Pentair struck a deal this week to merge with Tyco Flow immediately after it is spun off. The all-stock transaction values the unit at $4.9 billion including debt and gives Tyco shareholders a 52.5 percent stake in the combined company in a tax-free transaction.
Frank Sklarsky, chief financial officer at Tyco, said the $275 million net debt assigned to the flow-control unit is appropriate. The companies haven’t yet assigned the specific amounts of cash and debt to the deal, he said.
“We’re very confident that we’re going to have these three companies still at investment-grade rating,” Sklarsky said in a telephone interview. “We don’t see any cause for concern in terms of liquidity or credit risk for any of the bondholders.”
Credit-default swaps protecting Tyco’s debt have dropped to 79.72 basis points as of yesterday, down from 127.37 in September, according to data provider CMA. That means it costs about $80,000 a year to insure $10 million of Tyco bonds against default.
The new company will save about $140 million in management costs and taxes in 2013, partly by incorporating in Switzerland, where Tyco is based, according to a March 28 presentation.
Pentair, which saw its shares jump 15 percent on the announcement, “definitely got a sweeter end of the bargain,” Jody Lurie, a corporate credit analyst at Janney Montgomery Scott LLC in Philadelphia, said in a telephone interview. That leaves Tyco’s situation unclear, she said. “Creditors are kind of scratching their heads and wondering what this business is going to look like after the spinoff.”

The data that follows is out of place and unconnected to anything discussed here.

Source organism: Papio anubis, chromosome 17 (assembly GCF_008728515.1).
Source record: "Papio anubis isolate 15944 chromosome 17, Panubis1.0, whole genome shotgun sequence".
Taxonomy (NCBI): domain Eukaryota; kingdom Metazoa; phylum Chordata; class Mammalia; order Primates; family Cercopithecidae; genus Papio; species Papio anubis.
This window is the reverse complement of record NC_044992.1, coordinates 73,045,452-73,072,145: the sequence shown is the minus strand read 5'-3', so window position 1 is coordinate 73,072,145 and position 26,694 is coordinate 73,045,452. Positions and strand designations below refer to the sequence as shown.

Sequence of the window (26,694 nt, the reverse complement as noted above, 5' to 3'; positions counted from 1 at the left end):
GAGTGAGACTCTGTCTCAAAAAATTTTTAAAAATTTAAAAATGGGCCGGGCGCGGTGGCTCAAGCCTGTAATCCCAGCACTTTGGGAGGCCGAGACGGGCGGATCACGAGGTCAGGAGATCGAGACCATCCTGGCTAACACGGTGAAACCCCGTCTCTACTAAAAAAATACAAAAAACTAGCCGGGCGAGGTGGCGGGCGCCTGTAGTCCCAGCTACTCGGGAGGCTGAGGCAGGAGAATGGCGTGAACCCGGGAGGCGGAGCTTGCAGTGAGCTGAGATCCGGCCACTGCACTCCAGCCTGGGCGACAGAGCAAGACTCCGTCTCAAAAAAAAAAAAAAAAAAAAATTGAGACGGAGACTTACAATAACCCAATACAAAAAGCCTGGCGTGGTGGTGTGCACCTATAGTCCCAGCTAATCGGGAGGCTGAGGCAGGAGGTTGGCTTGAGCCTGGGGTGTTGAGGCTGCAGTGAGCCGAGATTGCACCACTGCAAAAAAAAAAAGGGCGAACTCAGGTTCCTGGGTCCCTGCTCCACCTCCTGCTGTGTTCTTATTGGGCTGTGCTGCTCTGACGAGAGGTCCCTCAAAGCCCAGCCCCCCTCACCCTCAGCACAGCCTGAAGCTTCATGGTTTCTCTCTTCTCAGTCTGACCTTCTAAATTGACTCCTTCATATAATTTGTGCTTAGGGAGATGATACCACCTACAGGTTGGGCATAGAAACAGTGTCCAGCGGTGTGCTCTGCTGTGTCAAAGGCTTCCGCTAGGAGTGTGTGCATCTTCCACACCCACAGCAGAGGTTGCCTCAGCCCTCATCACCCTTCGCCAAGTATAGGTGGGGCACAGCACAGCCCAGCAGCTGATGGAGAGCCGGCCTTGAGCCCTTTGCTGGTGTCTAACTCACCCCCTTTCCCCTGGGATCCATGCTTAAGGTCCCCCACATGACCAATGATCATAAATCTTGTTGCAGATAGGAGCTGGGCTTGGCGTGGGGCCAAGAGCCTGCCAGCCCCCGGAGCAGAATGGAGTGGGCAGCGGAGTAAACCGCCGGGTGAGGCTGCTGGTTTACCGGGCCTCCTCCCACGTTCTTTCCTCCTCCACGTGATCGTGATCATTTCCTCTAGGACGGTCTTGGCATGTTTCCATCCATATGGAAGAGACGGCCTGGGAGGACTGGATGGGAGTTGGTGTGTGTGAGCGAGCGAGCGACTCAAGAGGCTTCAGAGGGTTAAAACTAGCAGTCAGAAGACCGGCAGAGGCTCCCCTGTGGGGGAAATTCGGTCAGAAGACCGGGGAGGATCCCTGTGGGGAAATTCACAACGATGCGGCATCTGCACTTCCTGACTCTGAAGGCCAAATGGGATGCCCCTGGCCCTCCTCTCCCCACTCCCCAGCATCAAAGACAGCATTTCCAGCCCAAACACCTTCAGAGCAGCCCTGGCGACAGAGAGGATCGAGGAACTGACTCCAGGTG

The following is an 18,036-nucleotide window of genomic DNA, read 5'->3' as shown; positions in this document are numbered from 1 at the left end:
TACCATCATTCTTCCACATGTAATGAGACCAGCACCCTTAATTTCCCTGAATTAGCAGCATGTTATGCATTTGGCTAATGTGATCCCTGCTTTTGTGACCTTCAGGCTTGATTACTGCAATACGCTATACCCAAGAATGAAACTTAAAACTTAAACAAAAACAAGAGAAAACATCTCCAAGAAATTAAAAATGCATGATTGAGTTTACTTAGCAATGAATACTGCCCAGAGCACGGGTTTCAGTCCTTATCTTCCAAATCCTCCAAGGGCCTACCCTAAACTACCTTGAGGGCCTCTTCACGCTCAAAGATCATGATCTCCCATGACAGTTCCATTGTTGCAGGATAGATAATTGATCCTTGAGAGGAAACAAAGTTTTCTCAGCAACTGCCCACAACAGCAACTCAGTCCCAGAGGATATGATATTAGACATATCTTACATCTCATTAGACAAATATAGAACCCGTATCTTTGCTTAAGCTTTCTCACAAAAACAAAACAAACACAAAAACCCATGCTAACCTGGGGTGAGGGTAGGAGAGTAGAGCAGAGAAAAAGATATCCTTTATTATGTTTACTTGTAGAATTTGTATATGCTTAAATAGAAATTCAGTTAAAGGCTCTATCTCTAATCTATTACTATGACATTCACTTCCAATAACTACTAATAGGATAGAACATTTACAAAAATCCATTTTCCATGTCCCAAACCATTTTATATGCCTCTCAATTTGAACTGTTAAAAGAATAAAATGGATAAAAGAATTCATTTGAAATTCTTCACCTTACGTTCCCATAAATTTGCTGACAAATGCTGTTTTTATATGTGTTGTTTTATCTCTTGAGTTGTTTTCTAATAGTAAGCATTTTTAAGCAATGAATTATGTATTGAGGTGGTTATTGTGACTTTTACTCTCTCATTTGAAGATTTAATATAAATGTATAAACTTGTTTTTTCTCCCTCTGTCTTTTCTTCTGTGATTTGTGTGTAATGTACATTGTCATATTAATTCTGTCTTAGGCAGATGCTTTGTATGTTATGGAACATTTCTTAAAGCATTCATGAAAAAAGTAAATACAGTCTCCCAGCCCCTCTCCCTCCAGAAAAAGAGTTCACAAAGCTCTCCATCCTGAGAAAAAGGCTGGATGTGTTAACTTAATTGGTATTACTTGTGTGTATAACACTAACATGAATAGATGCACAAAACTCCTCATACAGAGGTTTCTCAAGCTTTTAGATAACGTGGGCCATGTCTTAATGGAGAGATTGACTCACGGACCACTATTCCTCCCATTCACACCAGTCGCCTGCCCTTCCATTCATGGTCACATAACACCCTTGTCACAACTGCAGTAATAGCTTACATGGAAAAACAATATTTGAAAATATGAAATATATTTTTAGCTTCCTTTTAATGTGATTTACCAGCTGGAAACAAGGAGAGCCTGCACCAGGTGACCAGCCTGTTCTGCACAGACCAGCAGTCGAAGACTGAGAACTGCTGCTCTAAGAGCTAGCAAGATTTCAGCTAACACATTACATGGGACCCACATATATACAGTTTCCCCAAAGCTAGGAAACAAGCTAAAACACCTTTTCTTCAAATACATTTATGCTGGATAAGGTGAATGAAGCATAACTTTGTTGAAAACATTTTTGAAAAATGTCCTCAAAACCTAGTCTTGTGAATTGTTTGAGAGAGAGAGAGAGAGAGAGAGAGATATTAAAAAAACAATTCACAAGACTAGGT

Sara Zawoyski, Pentair vice president of investor relations, didn’t return telephone messages seeking comment.
Bondholders sued Tyco over a transfer of assets as part of its 2006 plan to split into three companies, including TE Connectivity Ltd., a communications equipment maker, and Covidien Plc, a producer of medical devices. In April 2008, Tyco agreed to pay $250 million to settle the lawsuit. Tyco’s biggest bondholders (TYC:US) include insurers Lincoln National Corp., Prudential Financial Inc. and Hartford Financial Services Group Inc., Bloomberg data show.
Bondholders lost money in 2002 after former Tyco Chief Executive OfficerL. Dennis Kozlowski spent $64 billion over eight years assembling businesses and swelling long-term debt to almost $20 billion. Moody’s eventually cut Tyco’s credit rating to high-yield, high-risk, or junk, status. The company became a symbol of corporate excess after a $2 million party that Kozlowski threw for his wife in Sardinia in June 2001, partially paid for by Tyco.
The Pentair deal wasted an opportunity to significantly trim Tyco’s obligations and now bondholders risk becoming lenders to a smaller and less profitable company after Tyco sells or splits off ADT, Gimme Credit’s Levenson wrote in an e- mail. Tyco could have spun off its flow business and used a dividend from the unit to pay down debt, she wrote in a March 28 research note.
“Clearly the Pentair deal eliminates one avenue for meaningful debt reduction,” said Levenson, who’s based in Chicago. “Tyco has gotten into trouble with its bondholders before with a spinoff.”